Before we start: I only bother to point out slips in books and plays that are so good, I recommend you read any of those noted here. There are error-ridden poor books. They don’t get mentioned.
1 ON CHESIL BEACH by Ian McEwan
Sloppiness can ruin the pleasure of a book. I was totally absorbed in Ian McEwan’s “On Chesil Beach” when I hit this piece:
“She sat dead still and listened patiently with closed eyes and too much concentration, to Chuck Berry. He thought she might dislike Roll Over Beethoven, but she found it hilarious. He played her ‘clumsy but honourable’ cover versions of Chuck Berry songs by the Beatles and Rolling Stones.”
(Ian McEwan, On Chesil Beach, page 127)
“On Chesil Beach” takes place in July 1962, and tells the tale of the wedding night of a pair of virgins in a Dorset hotel. The incident he’s describing refers back to the previous summer, so must have been July or August 1961.
Has everyone spotted the problem? The Beatles first single was released in October 1962, the first album with a Chuck Berry cover was “With the Beatles” in November 1963. The Rolling Stones played their first gig in June 1962, Wyman and Watts didn’t join until January 1963, and their first album was April 1964. This information took me approximately five minutes to trace and check on the internet. I knew he was two or three years adrift as soon as I read it. Is that because I have a train-spotter’s knowledge of rock? No, I checked the offending passage with five or six contemporaries by reading it aloud and they all spotted the error at once.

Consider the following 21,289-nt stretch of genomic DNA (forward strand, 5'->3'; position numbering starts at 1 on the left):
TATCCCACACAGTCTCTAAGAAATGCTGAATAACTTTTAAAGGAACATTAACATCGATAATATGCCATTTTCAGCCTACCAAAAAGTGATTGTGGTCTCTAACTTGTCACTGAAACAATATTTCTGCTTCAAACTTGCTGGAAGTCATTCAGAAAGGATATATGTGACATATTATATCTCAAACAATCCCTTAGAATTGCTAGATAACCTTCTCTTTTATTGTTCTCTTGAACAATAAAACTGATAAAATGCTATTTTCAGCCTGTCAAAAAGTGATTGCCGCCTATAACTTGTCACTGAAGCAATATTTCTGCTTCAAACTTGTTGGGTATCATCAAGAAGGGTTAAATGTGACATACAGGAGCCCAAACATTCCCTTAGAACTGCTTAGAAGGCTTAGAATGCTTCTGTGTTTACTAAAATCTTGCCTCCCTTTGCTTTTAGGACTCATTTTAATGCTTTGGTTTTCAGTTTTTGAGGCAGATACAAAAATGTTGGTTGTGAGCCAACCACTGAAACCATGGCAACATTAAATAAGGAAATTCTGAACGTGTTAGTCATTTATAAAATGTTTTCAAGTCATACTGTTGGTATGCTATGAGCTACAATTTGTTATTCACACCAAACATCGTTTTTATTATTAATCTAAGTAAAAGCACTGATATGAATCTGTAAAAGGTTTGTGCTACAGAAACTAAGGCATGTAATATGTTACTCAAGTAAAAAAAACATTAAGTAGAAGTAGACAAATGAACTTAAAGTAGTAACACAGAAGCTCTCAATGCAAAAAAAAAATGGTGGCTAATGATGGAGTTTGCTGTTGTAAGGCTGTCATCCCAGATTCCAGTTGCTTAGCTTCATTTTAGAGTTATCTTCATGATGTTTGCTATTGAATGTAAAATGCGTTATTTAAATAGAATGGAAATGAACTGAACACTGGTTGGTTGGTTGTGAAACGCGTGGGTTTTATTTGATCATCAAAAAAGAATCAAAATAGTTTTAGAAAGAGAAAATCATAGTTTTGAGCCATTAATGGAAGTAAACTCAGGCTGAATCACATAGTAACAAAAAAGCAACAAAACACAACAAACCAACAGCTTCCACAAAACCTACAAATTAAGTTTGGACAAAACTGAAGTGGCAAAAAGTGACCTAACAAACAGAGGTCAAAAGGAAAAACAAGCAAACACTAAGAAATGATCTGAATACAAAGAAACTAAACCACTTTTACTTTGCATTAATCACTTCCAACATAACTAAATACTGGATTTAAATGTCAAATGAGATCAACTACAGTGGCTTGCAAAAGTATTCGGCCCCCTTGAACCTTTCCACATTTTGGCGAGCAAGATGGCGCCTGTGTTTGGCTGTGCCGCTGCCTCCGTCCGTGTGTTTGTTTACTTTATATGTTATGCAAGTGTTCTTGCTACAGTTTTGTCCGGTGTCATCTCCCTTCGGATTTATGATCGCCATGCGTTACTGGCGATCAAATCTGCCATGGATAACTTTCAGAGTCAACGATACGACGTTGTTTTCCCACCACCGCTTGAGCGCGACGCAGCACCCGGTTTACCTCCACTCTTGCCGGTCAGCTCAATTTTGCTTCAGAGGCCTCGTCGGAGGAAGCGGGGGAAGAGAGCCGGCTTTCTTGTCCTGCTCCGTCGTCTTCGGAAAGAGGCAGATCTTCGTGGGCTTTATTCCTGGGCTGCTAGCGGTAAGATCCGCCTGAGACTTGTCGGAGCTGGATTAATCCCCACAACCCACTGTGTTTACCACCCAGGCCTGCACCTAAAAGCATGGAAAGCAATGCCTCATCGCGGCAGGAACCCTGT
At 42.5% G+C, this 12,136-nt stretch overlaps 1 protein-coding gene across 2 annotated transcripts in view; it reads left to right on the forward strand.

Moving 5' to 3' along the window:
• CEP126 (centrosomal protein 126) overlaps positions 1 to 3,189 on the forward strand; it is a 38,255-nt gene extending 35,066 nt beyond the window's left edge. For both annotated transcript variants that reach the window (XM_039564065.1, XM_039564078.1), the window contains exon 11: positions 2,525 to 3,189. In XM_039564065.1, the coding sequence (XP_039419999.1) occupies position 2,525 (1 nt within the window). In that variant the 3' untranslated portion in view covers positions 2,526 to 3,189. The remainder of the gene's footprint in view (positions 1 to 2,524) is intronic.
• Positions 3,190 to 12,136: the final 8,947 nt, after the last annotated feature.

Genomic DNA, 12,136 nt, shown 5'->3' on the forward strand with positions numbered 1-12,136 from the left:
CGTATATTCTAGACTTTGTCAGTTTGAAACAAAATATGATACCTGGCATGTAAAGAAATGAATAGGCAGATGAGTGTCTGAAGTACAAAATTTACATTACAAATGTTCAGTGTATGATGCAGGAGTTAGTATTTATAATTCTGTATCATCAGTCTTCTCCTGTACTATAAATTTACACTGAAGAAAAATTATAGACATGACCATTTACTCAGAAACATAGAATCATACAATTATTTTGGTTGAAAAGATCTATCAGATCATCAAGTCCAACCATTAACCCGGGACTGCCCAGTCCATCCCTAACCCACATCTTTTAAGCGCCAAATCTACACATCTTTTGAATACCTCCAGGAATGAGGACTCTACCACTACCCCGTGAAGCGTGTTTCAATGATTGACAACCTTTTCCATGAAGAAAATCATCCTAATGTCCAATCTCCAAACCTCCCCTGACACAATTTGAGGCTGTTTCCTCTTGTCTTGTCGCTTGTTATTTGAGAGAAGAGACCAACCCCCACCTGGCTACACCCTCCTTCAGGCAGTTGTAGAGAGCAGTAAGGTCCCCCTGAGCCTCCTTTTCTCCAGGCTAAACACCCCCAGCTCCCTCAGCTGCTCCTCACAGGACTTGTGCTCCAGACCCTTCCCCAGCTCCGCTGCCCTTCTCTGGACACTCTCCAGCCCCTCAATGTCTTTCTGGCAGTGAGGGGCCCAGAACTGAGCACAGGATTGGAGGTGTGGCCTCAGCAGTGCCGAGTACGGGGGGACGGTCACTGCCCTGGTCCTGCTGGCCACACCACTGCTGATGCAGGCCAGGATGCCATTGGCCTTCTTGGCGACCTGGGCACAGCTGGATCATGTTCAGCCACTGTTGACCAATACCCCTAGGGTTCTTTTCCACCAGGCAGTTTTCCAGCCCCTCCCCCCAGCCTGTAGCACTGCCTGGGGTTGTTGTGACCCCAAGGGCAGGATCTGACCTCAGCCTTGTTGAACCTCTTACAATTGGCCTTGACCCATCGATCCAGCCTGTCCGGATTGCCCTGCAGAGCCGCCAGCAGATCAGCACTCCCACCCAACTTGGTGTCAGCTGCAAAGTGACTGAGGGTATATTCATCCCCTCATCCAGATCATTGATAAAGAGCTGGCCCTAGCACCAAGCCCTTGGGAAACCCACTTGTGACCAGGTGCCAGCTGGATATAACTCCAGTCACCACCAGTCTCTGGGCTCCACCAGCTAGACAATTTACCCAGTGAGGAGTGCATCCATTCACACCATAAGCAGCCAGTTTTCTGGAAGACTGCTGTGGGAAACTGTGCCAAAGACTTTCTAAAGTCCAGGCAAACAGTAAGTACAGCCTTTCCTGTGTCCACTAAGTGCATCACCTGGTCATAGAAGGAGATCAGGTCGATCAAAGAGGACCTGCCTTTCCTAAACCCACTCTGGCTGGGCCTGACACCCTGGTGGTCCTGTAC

Ian McEwan is a year younger than me. For our generation, thinking that The Beatles and Rolling Stones had records available in July 1961 is akin to thinking that World War II started in 1937. It’s astonishing that McEwan is that ignorant of popular culture, even more astonishing that he couldn’t be bothered to check it out.
Once you’ve read something that daft, the fictional world falls to pieces. I never quite got back into the story with the same attention.
I posted this comment on his website, and I notice the offending passage was removed from subsequent editions and now remains the best way of telling whether your copy is a genuine first edition.
2 Angela Carter
I recall an Angela Carter novel where right at the start someone arrived in a brand-new SAAB Estate in that part of the 1980s when SAAB were ten years away in either direction from producing an estate car. I will admit that one’s petty and trainspotterish, and my excuse is that I had a SAAB at the time and knew their range, but the automatic belief in the author’s world was shaken by the error.
3 ONE DAY by David Nicholls